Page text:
Within the depths of the business section of today's New York Times, I came across an article on the downsizing of Newsweek. Although they're not the first or last publication to forgo some stories, it begs the question – what is newsworthy these days?
(By the way, I'm either suffering severe deja-vu, or this has 'been done' before, perhaps even by me. Still, this is important.)
The same stories are provided in an overwhelming array of ways and mediums. For instance, the story of Flight 1549's landing on the Hudson River. This story has held a top spot on seemingly every station, in every paper, and on every news segment on every radio station I've come across. Frankly, I'm sick of it.
Please, don't misunderstand me. I think it's wonderful that the passengers of Flight 1549 survived, and that the pilot should be rewarded (by US Airways, not the government). But, I also think that there is an endless amount of stories that get zero coverage, while the nation watches repeat stories on Obama, the plane, crazy parents, etc. Enough is enough.
In Richard Pérez-Peña's article, Newsweek's editor explains that the need for repeated coverage is disappearing. “If we don't have something original to say,” explained Meacham, “we won't. The drill of chasing the week's details is not sustainable.”
I look forward to these changes at Newsweek. While it is, arguable, a necessary change due to the economy and the suffering of the publishing and news industries, I also think that it shows creativity and a willingness to change and redefine news journals. Hopefully, their readers will agree and the journal will benefit!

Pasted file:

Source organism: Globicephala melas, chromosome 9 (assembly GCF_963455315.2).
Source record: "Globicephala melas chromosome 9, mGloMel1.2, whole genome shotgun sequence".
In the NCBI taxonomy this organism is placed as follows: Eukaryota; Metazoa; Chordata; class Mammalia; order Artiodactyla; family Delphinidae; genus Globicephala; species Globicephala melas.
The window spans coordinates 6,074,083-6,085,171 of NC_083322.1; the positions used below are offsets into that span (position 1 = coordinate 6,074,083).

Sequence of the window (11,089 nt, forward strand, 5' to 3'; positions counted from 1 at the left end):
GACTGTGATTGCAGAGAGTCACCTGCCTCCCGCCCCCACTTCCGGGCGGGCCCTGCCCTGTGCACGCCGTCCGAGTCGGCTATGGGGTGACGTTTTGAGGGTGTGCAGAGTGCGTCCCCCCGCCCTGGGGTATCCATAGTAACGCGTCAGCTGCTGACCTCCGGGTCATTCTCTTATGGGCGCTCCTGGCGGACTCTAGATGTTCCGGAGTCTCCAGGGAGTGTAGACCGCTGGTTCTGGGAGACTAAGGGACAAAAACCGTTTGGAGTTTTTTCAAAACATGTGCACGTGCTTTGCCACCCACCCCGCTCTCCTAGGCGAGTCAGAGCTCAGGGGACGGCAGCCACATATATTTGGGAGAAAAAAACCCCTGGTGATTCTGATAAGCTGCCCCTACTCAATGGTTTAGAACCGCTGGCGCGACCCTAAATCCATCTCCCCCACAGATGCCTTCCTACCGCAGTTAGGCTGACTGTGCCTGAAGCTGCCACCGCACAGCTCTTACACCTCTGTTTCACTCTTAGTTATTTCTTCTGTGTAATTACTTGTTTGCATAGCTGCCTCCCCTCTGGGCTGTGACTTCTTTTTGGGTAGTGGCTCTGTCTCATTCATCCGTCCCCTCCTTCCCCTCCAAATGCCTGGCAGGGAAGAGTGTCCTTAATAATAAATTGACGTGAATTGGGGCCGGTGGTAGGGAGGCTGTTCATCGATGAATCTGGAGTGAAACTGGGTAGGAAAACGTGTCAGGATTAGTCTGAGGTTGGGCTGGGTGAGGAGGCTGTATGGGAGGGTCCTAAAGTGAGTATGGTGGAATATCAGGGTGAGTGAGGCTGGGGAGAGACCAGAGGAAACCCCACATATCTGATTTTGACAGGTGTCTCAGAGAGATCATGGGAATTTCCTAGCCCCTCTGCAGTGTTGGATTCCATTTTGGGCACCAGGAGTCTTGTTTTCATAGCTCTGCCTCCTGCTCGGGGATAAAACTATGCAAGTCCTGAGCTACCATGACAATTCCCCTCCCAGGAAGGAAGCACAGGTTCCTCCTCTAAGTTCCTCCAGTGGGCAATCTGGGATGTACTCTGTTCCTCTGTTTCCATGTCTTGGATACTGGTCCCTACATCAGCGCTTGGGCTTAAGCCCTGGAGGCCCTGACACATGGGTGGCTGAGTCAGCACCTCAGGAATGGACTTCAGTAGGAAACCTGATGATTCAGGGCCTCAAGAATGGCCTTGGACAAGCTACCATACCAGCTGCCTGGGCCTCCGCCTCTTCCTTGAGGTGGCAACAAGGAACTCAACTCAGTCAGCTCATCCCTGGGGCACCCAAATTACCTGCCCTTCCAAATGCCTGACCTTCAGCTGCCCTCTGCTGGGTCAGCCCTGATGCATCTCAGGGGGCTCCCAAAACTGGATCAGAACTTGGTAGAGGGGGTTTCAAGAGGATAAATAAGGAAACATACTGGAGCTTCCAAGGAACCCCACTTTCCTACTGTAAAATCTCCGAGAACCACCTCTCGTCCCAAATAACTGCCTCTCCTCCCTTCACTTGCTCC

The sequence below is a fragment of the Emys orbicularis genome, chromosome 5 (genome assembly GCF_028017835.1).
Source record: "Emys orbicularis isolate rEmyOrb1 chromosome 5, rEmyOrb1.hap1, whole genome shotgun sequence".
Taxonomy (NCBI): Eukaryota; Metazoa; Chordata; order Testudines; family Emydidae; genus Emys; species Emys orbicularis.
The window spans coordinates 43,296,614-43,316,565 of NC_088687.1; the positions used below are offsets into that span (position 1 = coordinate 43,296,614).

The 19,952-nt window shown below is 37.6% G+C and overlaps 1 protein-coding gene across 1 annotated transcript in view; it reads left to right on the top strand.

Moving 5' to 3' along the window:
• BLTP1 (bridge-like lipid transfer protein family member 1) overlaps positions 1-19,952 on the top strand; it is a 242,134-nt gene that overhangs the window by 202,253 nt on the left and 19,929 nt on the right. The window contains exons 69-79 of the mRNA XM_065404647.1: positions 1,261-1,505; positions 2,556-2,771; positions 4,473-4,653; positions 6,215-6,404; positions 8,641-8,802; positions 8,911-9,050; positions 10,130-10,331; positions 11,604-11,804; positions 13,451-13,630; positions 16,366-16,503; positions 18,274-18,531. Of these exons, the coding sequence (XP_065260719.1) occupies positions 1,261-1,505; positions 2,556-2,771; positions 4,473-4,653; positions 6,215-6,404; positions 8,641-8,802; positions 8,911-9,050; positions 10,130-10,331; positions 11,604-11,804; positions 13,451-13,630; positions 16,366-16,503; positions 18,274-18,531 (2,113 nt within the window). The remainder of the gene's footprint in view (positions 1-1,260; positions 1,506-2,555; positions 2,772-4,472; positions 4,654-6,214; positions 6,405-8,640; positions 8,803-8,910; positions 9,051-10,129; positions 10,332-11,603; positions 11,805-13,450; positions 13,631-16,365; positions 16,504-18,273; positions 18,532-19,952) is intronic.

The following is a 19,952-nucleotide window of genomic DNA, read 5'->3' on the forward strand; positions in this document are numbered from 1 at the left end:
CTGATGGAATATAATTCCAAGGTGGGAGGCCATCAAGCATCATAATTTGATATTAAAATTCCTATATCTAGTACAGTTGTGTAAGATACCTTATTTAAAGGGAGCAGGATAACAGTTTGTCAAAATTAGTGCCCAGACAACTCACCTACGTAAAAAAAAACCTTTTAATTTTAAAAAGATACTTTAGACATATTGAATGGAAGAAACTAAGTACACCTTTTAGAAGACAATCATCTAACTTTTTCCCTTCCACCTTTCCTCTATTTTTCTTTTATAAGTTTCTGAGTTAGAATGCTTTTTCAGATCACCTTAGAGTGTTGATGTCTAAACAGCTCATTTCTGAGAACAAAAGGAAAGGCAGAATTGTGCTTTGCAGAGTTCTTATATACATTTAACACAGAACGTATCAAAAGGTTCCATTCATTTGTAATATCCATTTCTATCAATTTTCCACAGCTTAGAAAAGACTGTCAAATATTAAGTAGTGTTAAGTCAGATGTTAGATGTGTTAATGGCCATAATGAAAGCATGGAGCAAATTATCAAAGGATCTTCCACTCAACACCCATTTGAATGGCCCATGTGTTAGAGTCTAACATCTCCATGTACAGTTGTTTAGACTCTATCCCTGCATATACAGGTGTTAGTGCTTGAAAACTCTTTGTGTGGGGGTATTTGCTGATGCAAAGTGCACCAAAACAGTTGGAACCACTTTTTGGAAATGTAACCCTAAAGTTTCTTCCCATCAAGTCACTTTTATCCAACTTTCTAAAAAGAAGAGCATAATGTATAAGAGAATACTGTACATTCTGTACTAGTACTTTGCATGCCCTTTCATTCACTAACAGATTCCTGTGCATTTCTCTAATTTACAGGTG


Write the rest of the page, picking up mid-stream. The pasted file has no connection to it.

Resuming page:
Which brings be back to the original question. What does newsworthy mean, and who gets to define it? The media's coverage of certain sensational events has gotten a bit unwieldy over the past decade or so. A landmark change is the OJ Simpson court coverage, but I know better than to label that as the reason. I could go back so far as Dickens and serialization of sensationalist stories for profit. Really, that's what we're still doing today, but more directly.
I buy into it. Everyone does. And here I am, clogging up the blogosphere with regurgitated stories and quotes. Am I just furthering the problem rather than bringing about a solution? Perhaps. Do I care? Not really.
There's also been an uptick in what I see as a lazy person's guide to talking b.s. Newsweek will call theirs “The Bluffer's Guide,” while TheDailyBeast.com embodies it completely. Won't these short-lists of big stories and events simply further the problem? Rather than open up space for other stories in the press, these lists will take over. If a story isn't on the Top 10, then it won't be seen at all by the majority of society. My God, soon we'll all be reading newspeak , just as in George Orwell's 1984.
We should be worried. Someone should do something. Unfortunately, that someone is not me. Call me a fatalist, but I've come to realize that I won't be making any major changes in society, or at least not for a long while. Still, I think that the blogosphere is one of our greatest hopes for the continued sharing of information that doesn't make it onto CNN's greatest hits countdown. Keep writing. Keep thinking. Keep blogging!